Polar drama chills Croydon

 Date:14/03/2007 - 16/03/2007
 Type:Culture, Performing Arts
 Location:England, Croydon

The release earlier this year of Captain Robert Scott's last letter to his wife and son, given by his son's widow to the Scott Polar Research Institute, provided an insight into his death 95 years ago. A new play, 'Terra Nova', tells of the build-up to that sad end.

The play, by Ted Tally, has previously been staged by the Nantwich Players in Cheshire to celebrate the achievements of explorers Roald Amundsen from Norway and Britain's Captain Robert Scott. They each arrived at the South Pole 95 years ago, an event still significant in both countries. Now it's the Trinity Drama Productions that present their version at The Mitre Theatre in Croydon.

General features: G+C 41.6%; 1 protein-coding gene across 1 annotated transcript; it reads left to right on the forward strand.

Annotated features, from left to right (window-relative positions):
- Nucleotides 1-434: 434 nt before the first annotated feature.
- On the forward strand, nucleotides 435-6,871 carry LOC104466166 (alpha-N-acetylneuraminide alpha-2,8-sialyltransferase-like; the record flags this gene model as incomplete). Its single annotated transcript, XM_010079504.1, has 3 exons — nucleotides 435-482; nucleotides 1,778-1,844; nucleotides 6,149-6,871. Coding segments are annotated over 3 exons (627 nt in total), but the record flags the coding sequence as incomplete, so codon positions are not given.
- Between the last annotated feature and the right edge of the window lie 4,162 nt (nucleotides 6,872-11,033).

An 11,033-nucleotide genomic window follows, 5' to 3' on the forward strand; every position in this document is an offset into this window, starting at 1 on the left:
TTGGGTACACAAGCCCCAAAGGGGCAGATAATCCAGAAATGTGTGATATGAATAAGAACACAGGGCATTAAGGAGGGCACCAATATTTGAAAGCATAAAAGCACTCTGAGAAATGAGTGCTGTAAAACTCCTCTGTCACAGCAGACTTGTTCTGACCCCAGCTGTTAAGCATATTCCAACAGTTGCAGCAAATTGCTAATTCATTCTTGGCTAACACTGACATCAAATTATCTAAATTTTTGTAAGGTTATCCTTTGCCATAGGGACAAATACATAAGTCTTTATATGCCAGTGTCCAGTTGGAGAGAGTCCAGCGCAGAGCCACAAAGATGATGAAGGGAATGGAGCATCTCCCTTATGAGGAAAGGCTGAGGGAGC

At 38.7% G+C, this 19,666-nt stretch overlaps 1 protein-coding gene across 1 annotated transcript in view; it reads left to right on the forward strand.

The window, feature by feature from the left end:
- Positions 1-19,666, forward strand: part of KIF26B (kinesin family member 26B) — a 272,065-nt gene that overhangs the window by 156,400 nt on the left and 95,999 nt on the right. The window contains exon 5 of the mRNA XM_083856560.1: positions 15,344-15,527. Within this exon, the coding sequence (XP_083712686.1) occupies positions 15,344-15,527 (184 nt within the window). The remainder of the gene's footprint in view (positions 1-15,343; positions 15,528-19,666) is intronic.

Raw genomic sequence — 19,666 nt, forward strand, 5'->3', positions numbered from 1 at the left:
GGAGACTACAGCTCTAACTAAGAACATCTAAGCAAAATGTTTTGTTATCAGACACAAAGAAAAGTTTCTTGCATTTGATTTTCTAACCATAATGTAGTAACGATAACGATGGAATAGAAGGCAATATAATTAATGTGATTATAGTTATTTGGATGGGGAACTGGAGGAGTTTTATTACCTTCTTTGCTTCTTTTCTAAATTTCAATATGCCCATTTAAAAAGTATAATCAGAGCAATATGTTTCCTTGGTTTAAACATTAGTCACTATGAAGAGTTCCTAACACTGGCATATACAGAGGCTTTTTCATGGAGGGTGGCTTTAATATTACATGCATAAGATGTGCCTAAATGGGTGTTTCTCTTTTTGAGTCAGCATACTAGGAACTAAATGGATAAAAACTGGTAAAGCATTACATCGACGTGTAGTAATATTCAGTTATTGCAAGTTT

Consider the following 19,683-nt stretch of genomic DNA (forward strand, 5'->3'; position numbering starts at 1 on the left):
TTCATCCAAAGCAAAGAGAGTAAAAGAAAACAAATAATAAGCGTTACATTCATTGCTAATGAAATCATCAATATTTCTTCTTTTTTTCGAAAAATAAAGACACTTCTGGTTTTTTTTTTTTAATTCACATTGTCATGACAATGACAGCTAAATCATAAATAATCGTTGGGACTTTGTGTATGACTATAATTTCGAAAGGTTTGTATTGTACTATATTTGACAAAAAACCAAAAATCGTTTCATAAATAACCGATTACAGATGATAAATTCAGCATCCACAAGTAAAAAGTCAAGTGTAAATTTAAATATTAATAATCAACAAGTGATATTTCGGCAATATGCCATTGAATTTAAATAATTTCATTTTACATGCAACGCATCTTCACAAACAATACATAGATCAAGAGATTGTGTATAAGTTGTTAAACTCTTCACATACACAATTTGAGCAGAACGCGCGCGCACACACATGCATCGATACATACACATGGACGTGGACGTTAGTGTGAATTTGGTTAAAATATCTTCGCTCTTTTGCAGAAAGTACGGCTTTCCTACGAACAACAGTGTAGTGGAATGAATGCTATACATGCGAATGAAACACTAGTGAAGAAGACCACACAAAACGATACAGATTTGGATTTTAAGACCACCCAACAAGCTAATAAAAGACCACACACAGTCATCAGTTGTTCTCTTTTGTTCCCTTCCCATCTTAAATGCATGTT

"Message to the public. The causes of the disaster are these..." Captain Robert Scott's words herald the epic re-enactment of his ill-fated expedition to the South Pole. Neither he nor his four companions, including Captain Oates, survived. By the late 19th Century, Antarctica was the last unexplored continent and the South Pole the most remote spot on earth. Many men dreamed of being the first to arrive and claim the geographical prize but in the end it was a race between the very English Captain Scott and the Norwegian Roald Amundsen.

'Terra Nova' is based on the diaries found on Captain Scott's frozen body and relives the fateful journey through his eyes and his conscience. It is a sweeping and spectacular play about this tragic journey. We know the ending. Through Terra Nova, we understand the beginning too, and why the story of Captain Scott's heroism lives on a century later.

Terra Nova
14 - 16 March, 7.30pm
The Mitre Theatre
Trinity School, Croydon
Tickets: Adults £5, Students £3
Tel: 0208 656 9541/ Email:

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Norwegian Roald Amundsen was the first to reach the South Pole 95 years agoPhoto: Eivind Engebretsen / O. Væring

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